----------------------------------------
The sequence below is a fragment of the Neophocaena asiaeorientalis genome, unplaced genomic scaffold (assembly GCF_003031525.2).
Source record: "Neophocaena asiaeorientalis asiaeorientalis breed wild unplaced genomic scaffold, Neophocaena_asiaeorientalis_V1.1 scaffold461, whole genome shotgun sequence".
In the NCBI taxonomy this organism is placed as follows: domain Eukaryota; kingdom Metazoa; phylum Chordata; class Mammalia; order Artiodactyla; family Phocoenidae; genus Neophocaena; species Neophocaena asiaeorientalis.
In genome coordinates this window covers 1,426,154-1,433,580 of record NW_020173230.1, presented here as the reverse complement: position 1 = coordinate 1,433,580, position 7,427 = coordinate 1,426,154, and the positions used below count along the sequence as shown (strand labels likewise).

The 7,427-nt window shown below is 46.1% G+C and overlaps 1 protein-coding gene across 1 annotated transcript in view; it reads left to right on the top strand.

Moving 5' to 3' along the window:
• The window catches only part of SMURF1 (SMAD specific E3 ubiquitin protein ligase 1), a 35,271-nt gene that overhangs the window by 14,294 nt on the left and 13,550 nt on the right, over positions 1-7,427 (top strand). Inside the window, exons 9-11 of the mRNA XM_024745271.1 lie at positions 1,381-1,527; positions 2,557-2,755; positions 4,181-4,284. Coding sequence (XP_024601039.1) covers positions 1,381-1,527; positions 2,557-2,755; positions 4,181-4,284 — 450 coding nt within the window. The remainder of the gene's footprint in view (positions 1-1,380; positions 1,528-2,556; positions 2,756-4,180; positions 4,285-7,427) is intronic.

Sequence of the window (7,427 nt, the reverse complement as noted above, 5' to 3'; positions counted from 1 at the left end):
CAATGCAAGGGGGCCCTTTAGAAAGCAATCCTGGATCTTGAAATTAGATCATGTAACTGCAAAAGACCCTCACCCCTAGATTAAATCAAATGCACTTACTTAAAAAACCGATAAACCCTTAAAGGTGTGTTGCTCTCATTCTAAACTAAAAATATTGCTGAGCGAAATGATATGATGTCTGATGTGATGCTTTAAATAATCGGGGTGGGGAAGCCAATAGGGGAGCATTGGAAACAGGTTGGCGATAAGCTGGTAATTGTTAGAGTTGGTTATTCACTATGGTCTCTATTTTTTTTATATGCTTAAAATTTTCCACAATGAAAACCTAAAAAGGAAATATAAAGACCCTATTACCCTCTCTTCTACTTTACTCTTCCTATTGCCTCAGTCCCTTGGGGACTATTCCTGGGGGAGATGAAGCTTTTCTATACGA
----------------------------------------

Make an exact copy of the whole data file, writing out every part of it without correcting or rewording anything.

The sequence below is a fragment of the Neophocaena asiaeorientalis genome, unplaced genomic scaffold (assembly GCF_003031525.2).
Source record: "Neophocaena asiaeorientalis asiaeorientalis breed wild unplaced genomic scaffold, Neophocaena_asiaeorientalis_V1.1 scaffold461, whole genome shotgun sequence".
In the NCBI taxonomy this organism is placed as follows: domain Eukaryota; kingdom Metazoa; phylum Chordata; class Mammalia; order Artiodactyla; family Phocoenidae; genus Neophocaena; species Neophocaena asiaeorientalis.
In genome coordinates this window covers 1,426,154-1,433,580 of record NW_020173230.1, presented here as the reverse complement: position 1 = coordinate 1,433,580, position 7,427 = coordinate 1,426,154, and the positions used below count along the sequence as shown (strand labels likewise).

The 7,427-nt window shown below is 46.1% G+C and overlaps 1 protein-coding gene across 1 annotated transcript in view; it reads left to right on the top strand.

Moving 5' to 3' along the window:
• The window catches only part of SMURF1 (SMAD specific E3 ubiquitin protein ligase 1), a 35,271-nt gene that overhangs the window by 14,294 nt on the left and 13,550 nt on the right, over positions 1-7,427 (top strand). Inside the window, exons 9-11 of the mRNA XM_024745271.1 lie at positions 1,381-1,527; positions 2,557-2,755; positions 4,181-4,284. Coding sequence (XP_024601039.1) covers positions 1,381-1,527; positions 2,557-2,755; positions 4,181-4,284 — 450 coding nt within the window. The remainder of the gene's footprint in view (positions 1-1,380; positions 1,528-2,556; positions 2,756-4,180; positions 4,285-7,427) is intronic.

Sequence of the window (7,427 nt, the reverse complement as noted above, 5' to 3'; positions counted from 1 at the left end):
CAATGCAAGGGGGCCCTTTAGAAAGCAATCCTGGATCTTGAAATTAGATCATGTAACTGCAAAAGACCCTCACCCCTAGATTAAATCAAATGCACTTACTTAAAAAACCGATAAACCCTTAAAGGTGTGTTGCTCTCATTCTAAACTAAAAATATTGCTGAGCGAAATGATATGATGTCTGATGTGATGCTTTAAATAATCGGGGTGGGGAAGCCAATAGGGGAGCATTGGAAACAGGTTGGCGATAAGCTGGTAATTGTTAGAGTTGGTTATTCACTATGGTCTCTATTTTTTTTATATGCTTAAAATTTTCCACAATGAAAACCTAAAAAGGAAATATAAAGACCCTATTACCCTCTCTTCTACTTTACTCTTCCTATTGCCTCAGTCCCTTGGGGACTATTCCTGGGGGAGATGAAGCTTTTCTATACGA